On November 12, 1992 the OCC suspended Donald Hedrick from "further participation in any manner in the conduct of the affairs of [Rushville] in order to protect the Bank or the interests of the Bank's depositors." Bank One, on November 13, filed a Notice of Intent to Declare Default, triggering the "meet and confer" provision of the Third Forbearance Agreement.2 It is undisputed that the "meet and confer" meeting took place on November 18, and that Bank One declared the loan in default on November 19. Bank One then, as authorized by the Third Forbearance Agreement and incorporated guaranty agreement, demanded that Hoosier pay the principal and accumulated interest and that Hedrick, as guarantor, pay the principal and accumulated interest.


The plaintiffs contend that, when Bank One declared default, Bank One also "repossessed" the pledged stock certificates, the only collateral for the loan, and proceeded to retain them until they were worthless. The plaintiffs argue that Bank One elected its remedy, retention of the collateral, and cannot now complain that it insufficiently protected the value of that collateral by not selling it while it still had value. The Rushville stock lost all value on December 18, 1992, when the OCC ordered Rushville closed and directed the FDIC to liquidate Rushville's assets.


The plaintiffs argue that their debt was fully satisfied when Bank One retained possession of the collateral after declaring default; that Bank One impaired the collateral by failing to sell it before Rushville was closed; that the plaintiffs did not expressly waive impairment of the collateral; and that they were denied sufficient opportunity to conduct discovery and that summary judgment was improper and premature. Bank One claims that it never "repossessed" the collateral; that it acted in good faith and with commercial reasonableness in all its dealings; that the plaintiffs' claims have been waived; and that discovery was exhaustive and summary judgment proper.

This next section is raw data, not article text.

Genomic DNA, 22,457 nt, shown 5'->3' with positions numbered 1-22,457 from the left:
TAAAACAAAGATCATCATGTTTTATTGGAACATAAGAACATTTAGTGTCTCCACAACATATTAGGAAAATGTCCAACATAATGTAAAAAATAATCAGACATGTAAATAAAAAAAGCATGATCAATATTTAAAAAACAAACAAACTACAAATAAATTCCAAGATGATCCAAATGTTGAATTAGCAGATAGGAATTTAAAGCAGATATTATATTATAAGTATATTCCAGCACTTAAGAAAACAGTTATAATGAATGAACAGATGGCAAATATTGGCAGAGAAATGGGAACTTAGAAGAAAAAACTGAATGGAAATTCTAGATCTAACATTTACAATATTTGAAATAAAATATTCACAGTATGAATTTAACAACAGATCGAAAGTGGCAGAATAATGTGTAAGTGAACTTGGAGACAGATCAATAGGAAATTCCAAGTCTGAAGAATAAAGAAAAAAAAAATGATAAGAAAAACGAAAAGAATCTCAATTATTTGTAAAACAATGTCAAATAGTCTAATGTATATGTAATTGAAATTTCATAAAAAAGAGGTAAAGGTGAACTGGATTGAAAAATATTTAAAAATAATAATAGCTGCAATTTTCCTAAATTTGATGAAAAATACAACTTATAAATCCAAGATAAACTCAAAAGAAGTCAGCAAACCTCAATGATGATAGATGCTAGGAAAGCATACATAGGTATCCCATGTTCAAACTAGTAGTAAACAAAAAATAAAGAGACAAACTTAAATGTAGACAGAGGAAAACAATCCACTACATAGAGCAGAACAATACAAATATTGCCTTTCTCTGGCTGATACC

II. Collateral as Full Satisfaction of the Debt

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The plaintiffs argue that Bank One "took possession" of the collateral, under Kentucky's Uniform Commercial Code § 9-505 (U.C.C.).3 Default triggers a creditor's duty to demand payment or some substitute from the debtor. Taking possession of the collateral triggers a duty in the creditor either to retain possession of the collateral in satisfaction of the debt, or to sell it in a commercially reasonable manner upon demand of the debtor. The plaintiffs argue that Bank One did not sell the stock and did not attempt to do so in a commercially reasonable manner. Thus Bank One has elected retention of the collateral in satisfaction of the debt.